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John Watts Bagley

John Watts BagleySergeant John Watts Bagley, 996788, Wireless Operator/Air Gunner, 57 Squadron, Royal Air Force.

John Watts Bagley was born in summer 1920, the eldest son of Manchester born Harold and Leeds born Amy Bagley (nee Watts) of Horbury, who married at Morley Parish Church on the 22nd January 1908. Harold was an overlooker living at Station Road, Ossett and Amy was a dressmaker living at Bank Street, Morley. Harold’s father, John Bagley, was the station master at Ossett Railway Station. In 1911, Harold and Amy were living at 17, George Street, Ossett with their daughter, Edith Amy, aged 2 years.

In late 1932, Edith Amy Bagley was to marry Leonard Wilby Cussons, the grandson of Thomas Tomlinson Cussons. Thomas established and was Chairman of the British soap manufacturing company Cussons & Son. In the early 1880s Thomas opened a chemist in Station Road, Ossett.

John Watts Bagley married Nancy Mews of Horbury just ten weeks before his death in the winter of 1943. John Watts Bagley of 'Wyndene', Horbury died on the 20th April 1943 on war service. Administration was granted to his widow Nancy. Effects £367 5s 5d.

Sergeant J.W. Bagley was the wireless operator and air gunner on a 57 Squadron Lancaster bomber based at RAF Scampton in Lincolnshire. 57 Squadron had moved to RAF Scampton in September 1942 and converted to Avro Lancaster bombers after previously flying Wellington bombers. The squadron moved again in August 1943 to East Kirby.

He took part in the raid on the Baltic port of Stettin on the 20/21st April 1943, which involved 339 aircraft (194 Lancaster, 134 Halifax and 11 Stirling bombers), of which 31 were lost during the operation. The Pathfinder marking was accurate, resulting in the destruction of some 100 acres of closely grouped industrial buildings and the death of 586 people.

13 Lancaster, 8 Halifax and 9 Stirling bombers were lost and about twenty of these aeroplanes were lost over Denmark or in Danish waters. About 20 of the 31 planes were lost due to flak, whilst 66 planes were damaged by mainly 20mm light flak and 80% of the planes had flown lower than 500ft when they were hit.

About 30 engagements and attacks by German night fighters were reported. ME109 and ME110s had been active over the target area. JU88s had been active over Denmark when the formation was outbound and during the return flight. Two JU88s were reported shot down by Lancasters from 5 Battle Group at Odense and Vejle.

It was on the return journey from Stettin when flying over Denmark that Bagley's Lancaster was hit by flak. The aeroplane was badly damaged and Sergeant John W. Bagley was killed instantly together with 19 year-old Flight Engineer Peter Bigg from Ruislip in Middlesex. The pilot of Bagley's Lancaster managed to get the crippled bomber over the North Sea and landed safely back in England, but it was already too late for John Watts Bagley and Peter Bigg; they were both already dead.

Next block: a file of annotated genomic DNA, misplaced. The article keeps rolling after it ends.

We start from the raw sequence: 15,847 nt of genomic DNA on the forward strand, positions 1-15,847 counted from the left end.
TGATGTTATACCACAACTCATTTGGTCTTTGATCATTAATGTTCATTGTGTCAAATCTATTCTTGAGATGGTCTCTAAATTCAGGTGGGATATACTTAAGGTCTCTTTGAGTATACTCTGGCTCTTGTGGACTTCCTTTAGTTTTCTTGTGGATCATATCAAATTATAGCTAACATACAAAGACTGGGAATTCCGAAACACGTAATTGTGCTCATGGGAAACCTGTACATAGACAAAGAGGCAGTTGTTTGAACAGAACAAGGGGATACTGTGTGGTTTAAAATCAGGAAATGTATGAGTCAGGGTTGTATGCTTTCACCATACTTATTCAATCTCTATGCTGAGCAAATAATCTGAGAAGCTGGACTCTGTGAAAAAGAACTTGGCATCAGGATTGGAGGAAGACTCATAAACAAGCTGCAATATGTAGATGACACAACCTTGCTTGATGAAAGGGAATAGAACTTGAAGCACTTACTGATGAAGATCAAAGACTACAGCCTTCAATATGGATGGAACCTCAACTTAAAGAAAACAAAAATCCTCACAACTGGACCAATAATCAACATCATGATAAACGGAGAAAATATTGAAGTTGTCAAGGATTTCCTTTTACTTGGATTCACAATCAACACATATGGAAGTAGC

The "Ossett Observer" had this obituary for Sergeant John Watts Bagley:1

"Horbury Airman's Death - Caught By German Flak - Last week we announced the sad news received by Mrs. Nancy Bagley, Kirkgate, Wakefield that her husband, Sergeant John Watts Bagley (22), R.A.F.V.R., had been killed whilst on active service. He was the eldest son of Mr. and Mrs. Harold Bagley, 'Wyndene', Horbury and was educated at Ossett Grammar and Pocklington Schools, afterwards entering his father's business of mungo manufacturer in Ossett. A keen sportsman, he played for Ossett Rugby Club for several seasons. He joined the RAF as a volunteer in July 1940, and has taken part in many operational flights over Germany, Italy and occupied countries as bomb aimer. He was on a raid to Italy only two days before his death. He was married ten weeks ago.

Further particulars have just come to light with regard to Sergeant Bagley's death. His Wing Commander, writing to the widow says the aircraft in which he was flying as bomb aimer had completed a sortie against the German port of Stettin, and was returning to base, but when crossing the Danish coast, the aircraft was hotly engaged by ground defences and suffered considerable damage. The pilot did everything in his power to save the crew, but, unfortunately, Sergeant Bagley and the Flight Engineer were killed instantly. Despite the severe damage, the pilot landed his aircraft in this country, but unfortunately, the immediate medical attention given was to no avail. Sergeant Bagley was a bomb-aimer of exceptional quality, and it was tragic he should lose his life at the commencement of what promised to be a successful tour of operations. The letter expressed the profound sympathy which he, personally, and all the members of the squadron felt with the family for their sad loss. A letter from the Squadron Leader offered, as Sergeant Bagley's captain and pilot, his sincere sympathy, and added 'Although it is a poor consolation, I am sure you would like to know that your husband was killed in action, sticking to his guns after we had pressed home a most successful attack on an enemy target.'